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Going solar has never been easier — or better for the environment

Ed Gaddy has a high-energy efficient standards home which uses solar energy. (Algerina Perna, Baltimore Sun video)

One weekend on the drive to my parents' house during my junior year at the University of Maryland in 2010, my mom took us on a detour to admire our neighborhood's very first solar home.

The owner, Philip Ardanuy, has since told me that he and his wife took the plunge for two reasons: to reduce both their carbon footprint and their power bills. And today, eight years after going solar, the couple's average utility bill comes out to a grand total of zero.

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Like so many people my age, I am deeply concerned about the impact of climate change. My own stake in the crisis is the reason I majored in environmental science, pursued a career in renewable energy, and came to appreciate early solar adopters like Mr. Ardanuy, who was quick to point out that he's a registered Republican, making it clear that not just Democrats care about the environment.

Now, everyone from public schools to military bases use solar as a means to reduce energy costs. People are sometimes surprised to learn that one of the state's largest private installations is in Cecil County and owned by major retail giant Ikea. For many such customers, the climate and environmental benefits are often secondary to guaranteed savings.

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Fred Rohs, general manager of solar energy production for Marina Energy, talks about the Hebron Solar project in Wicomico County, which has 44,000 solar panels covering 100 acres of eastern shore farmland producing 18 mega watt of DC power. (Kenneth K. Lam/Baltimore Sun video)

In addition to the precipitous drop in solar technology costs over the last decade, there are a number of policy factors that make solar feasible for so many Marylanders.

The state's net metering policy, for example, allows households like the Ardanuys' to offset their electricity costs by crediting customers' utility bills for the excess power they generate.

For residents who rent or lack optimal roof space (my parents' rooftop is shaded by big trees), a new statewide community solar program lets participants earn the bill-saving benefits of solar by subscribing to a local array.

Maryland is also one of 29 states with clean energy laws requiring utilities to generate a set percentage of electricity from renewable sources. Since 2000, more than half of the renewable energy development nationwide has been driven by these laws.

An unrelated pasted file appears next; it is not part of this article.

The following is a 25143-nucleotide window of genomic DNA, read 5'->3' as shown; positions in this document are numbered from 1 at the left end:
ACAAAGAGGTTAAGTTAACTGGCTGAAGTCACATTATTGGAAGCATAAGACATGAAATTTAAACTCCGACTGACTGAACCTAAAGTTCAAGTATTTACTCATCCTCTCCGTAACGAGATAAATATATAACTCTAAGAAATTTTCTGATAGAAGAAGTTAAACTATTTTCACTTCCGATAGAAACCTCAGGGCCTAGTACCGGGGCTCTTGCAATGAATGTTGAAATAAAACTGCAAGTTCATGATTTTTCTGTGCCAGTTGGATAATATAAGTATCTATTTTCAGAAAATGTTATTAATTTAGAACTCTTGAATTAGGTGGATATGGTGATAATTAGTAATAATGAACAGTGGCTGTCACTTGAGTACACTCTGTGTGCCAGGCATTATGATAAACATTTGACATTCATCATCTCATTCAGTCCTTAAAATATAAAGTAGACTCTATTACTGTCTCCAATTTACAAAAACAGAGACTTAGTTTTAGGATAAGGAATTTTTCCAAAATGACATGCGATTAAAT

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In 2018, Maryland environmental advocates will press lawmakers to clean up the state's renewable energy supply, which subsidizes some polluting power sources. But it could be difficult to reach consensus on what changes need to be made.

Now, state lawmakers have the opportunity to support Sen. Brian Feldman's bill, Senate Bill 732, to double the state's current renewable standard to 50 percent by 2030. There is already broad support for the measure, including from more than 300 public interest groups — representing faith, labor, business, climate and environmental justice communities — that have publicly endorsed it. An ambitious clean energy standard will create local jobs, improve public health, and make meaningful progress on Maryland's commitment to addressing the most pressing issue of our time.

Millennials know that we cannot afford anything less than urgent solutions to climate change; the most severe impact will be felt in our own lifetimes and by later generations. Yet we remain cautiously hopeful that lawmakers at every level — especially right here in Maryland — will seize them and the job-creating opportunities they would bring.

Black liquor, a byproduct of the paper-making process that is burned to power paper mills, is Maryland's largest source of "renewable" energy, earning it millions of dollars in ratepayer subsidies.

Today, dozens of solar rooftops adorn the neighborhood where I grew up; most mushroomed in the last two years. The most recent convert is my parent's next-door neighbor, who just connected his system to the grid last month. Switching between Spanish and English, he told us that he hasn't yet received his first bill, but he hopes that the new system will help his family save a little bit of money each month. I'm thrilled that, thanks to strong policies, the benefits of clean energy technology are within reach for neighbors of all backgrounds.

In stark contrast to the Trump administration's rejection of science and sweeping environmental rollbacks, people my age accept that humans, and the greenhouse gasses we generate, are primarily responsible for climate change. The last 12 months have proven that leadership at the state and local level is more important than ever.

Zadie Oleksiw is the communications director at Vote Solar, a national nonprofit that works to advance state-level clean energy policies. She's a Maryland native and Tweets at @zadie_oleksiw.

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